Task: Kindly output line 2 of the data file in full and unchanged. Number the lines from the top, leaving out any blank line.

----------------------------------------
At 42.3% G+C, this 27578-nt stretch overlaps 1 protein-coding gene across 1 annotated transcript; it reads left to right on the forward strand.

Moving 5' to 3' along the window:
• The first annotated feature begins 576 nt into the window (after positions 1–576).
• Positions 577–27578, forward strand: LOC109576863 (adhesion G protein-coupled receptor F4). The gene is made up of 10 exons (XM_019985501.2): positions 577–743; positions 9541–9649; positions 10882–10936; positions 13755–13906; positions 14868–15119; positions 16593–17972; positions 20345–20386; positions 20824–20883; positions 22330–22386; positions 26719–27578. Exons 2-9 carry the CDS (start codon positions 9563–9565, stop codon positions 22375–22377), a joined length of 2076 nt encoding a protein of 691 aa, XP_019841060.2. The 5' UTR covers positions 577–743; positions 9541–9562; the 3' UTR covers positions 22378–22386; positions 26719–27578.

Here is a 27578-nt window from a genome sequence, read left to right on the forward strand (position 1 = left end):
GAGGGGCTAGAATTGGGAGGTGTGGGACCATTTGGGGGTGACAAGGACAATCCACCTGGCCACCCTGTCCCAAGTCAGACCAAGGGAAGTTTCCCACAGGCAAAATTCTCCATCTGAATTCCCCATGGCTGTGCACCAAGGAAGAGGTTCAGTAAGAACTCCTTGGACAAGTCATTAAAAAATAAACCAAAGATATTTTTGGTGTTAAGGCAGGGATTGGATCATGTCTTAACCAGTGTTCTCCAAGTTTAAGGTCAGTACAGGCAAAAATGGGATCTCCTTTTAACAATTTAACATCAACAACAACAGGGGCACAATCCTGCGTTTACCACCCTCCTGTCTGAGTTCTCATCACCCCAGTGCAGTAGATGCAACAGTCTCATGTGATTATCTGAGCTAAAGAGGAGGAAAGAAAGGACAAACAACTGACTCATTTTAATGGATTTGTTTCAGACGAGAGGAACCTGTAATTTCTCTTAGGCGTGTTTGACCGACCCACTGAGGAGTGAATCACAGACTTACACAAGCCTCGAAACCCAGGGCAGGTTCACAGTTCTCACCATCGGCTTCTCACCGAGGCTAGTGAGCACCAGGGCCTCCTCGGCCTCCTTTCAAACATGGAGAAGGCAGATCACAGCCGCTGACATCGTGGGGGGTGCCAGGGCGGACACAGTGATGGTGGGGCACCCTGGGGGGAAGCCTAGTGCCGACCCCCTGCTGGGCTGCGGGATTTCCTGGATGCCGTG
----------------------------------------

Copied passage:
Moving 5' to 3' along the window: